Microsoft 365 management

Managing Microsoft PowerApps and Flow like a pro – Part 4

Common Data Service (CDS) is one of the new things that has found its way to the Office 365 and SharePoint world through Microsoft PowerApps.

In the first three parts of this blog post series about managing Microsoft PowerApps and Microsoft Flow, I have focused on introducing the concept of environments, explaining what is inside environments, and looked into managing Flows.

What is Common Data Service (CDS)?

If you’re asking yourself “What is Common Data Service (CDS)?“, in essence, it is a data management platform in the cloud, where it is easy to create entities and their properties, to make relations between them, to create validation rules, field calculations and much more.

CDS is very well known to Dynamics 365 users since this is where Dynamics stores its data.

For the old-schoolers among you: If you think of CDS, PowerApps and Flow as a “new Access”, but in the cloud, you wouldn’t be completely wrong. Common Data Service is used for data definitions and storage, PowerApps for the forms and UI, and Flow for the business logic behind that.

Now, the SharePointers among you might ask the question: why do we need another structured data store if we already have SharePoint lists? It is a valid question, and the answer is not one-dimensional. On the pro side, Common Data Service databases can contain relationships, and model-driven PowerApps can use those relationships to create master-detail, multilevel applications in a very easy way.

The SharePoint PowerApps and Flow connector is able to expose only one list at a time as a data source, so if you need multiple lists working together (for example, for master-detail), you need multiple data sources in your PowerApps and a lot of patience and knowledge in order to make them work together – even simple cascading lookups become an issue there. Second, accessing CDS data is faster than accessing SharePoint lists.

On the other hand, SharePoint lists are already there. Everyone is using them, and there is already a ton of data residing in them. They are also convenient and are easier to create and look more beautiful (at least in the modern SharePoint sites) than the table-like CDS interface.

And last but not least, there is the question of licensing: Common Data Service requires a PowerApps / Flow Plan 2, on top of Office 365 licenses, which can be quite pricey. So, with all the pros and cons, it is basically up to the architect to figure out what is better to use in which situation.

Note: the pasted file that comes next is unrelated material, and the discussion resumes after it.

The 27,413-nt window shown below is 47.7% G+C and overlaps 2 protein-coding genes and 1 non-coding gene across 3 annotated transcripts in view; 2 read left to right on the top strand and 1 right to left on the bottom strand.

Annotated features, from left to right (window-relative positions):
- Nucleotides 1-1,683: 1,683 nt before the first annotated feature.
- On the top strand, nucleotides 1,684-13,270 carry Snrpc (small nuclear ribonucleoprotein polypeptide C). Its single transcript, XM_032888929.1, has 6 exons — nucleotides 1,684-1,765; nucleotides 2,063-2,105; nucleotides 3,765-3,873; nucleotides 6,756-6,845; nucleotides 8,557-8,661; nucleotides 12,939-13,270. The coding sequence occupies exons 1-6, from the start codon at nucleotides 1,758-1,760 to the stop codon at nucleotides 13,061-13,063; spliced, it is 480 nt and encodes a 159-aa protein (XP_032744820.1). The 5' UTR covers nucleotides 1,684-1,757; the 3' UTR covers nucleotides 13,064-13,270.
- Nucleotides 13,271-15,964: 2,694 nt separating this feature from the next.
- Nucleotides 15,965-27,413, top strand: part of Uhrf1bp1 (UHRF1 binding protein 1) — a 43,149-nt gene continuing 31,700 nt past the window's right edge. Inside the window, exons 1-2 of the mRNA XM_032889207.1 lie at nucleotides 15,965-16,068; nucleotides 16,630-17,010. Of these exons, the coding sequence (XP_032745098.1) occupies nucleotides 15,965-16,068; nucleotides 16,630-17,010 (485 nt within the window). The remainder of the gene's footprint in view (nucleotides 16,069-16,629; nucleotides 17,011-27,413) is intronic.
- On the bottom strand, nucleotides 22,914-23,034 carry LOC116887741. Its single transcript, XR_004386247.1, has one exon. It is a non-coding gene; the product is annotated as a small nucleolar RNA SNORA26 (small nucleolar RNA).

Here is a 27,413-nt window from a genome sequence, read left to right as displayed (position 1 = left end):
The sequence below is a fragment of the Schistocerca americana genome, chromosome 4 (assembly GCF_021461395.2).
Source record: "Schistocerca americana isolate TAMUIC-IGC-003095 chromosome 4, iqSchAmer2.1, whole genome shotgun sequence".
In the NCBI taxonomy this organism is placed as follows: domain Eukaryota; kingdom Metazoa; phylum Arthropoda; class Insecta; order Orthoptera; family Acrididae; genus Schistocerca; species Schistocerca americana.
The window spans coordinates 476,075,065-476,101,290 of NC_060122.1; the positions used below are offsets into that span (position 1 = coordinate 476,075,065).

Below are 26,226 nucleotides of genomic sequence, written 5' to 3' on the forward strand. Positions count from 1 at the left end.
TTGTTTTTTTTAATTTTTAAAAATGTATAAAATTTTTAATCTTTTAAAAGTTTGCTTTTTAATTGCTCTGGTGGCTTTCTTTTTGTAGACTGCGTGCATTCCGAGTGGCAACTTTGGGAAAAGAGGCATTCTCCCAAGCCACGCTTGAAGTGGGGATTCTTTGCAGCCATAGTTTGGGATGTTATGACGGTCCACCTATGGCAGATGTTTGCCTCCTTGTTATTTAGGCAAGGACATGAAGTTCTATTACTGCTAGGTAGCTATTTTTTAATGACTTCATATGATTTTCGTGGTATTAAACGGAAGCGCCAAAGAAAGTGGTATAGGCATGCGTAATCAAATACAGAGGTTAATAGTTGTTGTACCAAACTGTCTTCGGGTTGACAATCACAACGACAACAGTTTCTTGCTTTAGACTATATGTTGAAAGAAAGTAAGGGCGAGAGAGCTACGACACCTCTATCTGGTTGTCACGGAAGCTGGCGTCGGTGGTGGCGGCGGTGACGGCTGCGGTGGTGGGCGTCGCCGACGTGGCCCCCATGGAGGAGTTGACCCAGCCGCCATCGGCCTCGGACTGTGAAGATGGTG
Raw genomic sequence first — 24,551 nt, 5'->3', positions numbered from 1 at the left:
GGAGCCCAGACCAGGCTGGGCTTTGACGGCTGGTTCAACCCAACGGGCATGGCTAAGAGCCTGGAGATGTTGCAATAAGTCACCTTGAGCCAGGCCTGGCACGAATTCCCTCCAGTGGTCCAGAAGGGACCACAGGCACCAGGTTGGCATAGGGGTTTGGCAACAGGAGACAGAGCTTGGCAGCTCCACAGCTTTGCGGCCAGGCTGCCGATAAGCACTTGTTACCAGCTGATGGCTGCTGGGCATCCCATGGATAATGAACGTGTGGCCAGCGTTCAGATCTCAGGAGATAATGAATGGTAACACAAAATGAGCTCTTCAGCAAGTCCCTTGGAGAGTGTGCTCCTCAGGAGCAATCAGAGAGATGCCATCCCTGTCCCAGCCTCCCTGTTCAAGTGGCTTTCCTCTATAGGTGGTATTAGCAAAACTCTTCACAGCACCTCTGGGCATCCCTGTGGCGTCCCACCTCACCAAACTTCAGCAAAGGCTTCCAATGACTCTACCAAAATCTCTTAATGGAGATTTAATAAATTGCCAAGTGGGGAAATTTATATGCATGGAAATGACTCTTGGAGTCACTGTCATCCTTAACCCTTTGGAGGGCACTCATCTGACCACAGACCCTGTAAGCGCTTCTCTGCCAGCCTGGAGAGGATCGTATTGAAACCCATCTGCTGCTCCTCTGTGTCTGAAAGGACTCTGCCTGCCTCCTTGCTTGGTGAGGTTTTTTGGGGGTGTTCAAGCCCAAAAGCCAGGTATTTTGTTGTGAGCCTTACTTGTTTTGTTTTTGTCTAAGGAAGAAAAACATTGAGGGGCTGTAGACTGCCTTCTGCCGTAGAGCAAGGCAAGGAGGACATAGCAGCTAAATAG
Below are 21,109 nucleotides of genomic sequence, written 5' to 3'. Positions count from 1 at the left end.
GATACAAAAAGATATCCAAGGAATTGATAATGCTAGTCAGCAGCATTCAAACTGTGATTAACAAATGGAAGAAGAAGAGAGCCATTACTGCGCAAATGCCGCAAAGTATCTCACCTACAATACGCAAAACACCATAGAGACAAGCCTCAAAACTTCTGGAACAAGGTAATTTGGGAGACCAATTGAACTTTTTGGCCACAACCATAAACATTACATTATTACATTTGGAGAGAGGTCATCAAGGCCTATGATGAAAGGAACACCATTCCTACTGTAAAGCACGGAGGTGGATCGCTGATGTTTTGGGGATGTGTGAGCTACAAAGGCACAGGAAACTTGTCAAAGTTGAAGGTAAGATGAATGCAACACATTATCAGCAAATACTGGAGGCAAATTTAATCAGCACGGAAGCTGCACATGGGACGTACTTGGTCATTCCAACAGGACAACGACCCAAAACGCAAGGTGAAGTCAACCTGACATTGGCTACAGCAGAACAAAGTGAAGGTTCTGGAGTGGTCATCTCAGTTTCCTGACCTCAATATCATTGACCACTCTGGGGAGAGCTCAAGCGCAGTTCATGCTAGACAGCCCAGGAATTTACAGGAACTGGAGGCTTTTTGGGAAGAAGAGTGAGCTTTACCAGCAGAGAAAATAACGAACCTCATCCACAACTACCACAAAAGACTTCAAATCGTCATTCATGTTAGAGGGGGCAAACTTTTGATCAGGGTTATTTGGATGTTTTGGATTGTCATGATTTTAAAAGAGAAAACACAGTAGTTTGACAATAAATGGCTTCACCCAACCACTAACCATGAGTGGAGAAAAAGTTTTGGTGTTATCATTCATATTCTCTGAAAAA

Where is my common data stored?

As you can see in the picture below, the Common Data Services data resides on Azure SQL Servers, but it is wrapped and exposed for our use in a very user-friendly manner.

Common Data Services Azure SQL Servers

CDS databases, in the PowerApps and Flow world, are always tied to an Environment. One environment can – but does not always have to – contain one CDS database, but not more than one. Remember that, if you want to use model-driven PowerApps in an Environment you will need to create a CDS database for that environment.

Environments CDM Common Model Data

As we see in the schema above, the two environments – “Contoso USA” and “Contoso Canada” each have a CDS database (the abbreviation “CDM” is for Common Data Model, which is basically the data model inside a CDS database). Contoso Australia, on the other hand, doesn’t have a CDS database.

How do we manage CDS databases?

What can be done to track and trace the CDS databases in your tenant? Each environment admin can add CDS databases, and you will want to be in control, or at least know, what is going on.

There are a few important things to remember:

  • You can only add a CDS database to environments, you cannot delete it
  • The only exception to the previous rule is that you can delete “old”, legacy CDS databases (the new version of CDS is significantly different than the previous one)
  • Once you create a CDS database in an environment, you cannot change its main properties, which are “language” and “currency.

When I say you cannot do it, I really mean it: there is no way, neither in the UI, nor through PowerShell, to delete a CDS database or to change its properties. If you really want to get rid of the database, you need to delete the whole environment.

So, let’s find out how we see which environments have a CDS database.

In the first article in this series, when I was talking about environments, I introduced you to the “Get-AdminPowerAppEnvironment” PowerShell cmdlet. Besides all the other information this cmdlet returns about the environments, it also tells you the status of your CDS databases within environments.

Note: To be able to use this cmdlet, you need to install the following PowerShell modules: Microsoft.PowerApps.PowerShell and Microsoft.PowerApps.Administration.PowerShell, and you have to connect to your environment. I have explained in the first article of this series how to do it, so I will assume that you have already done it and you have your PowerShell setup to work with the Power Platform and environments.

Common Data Service Database Provisioning State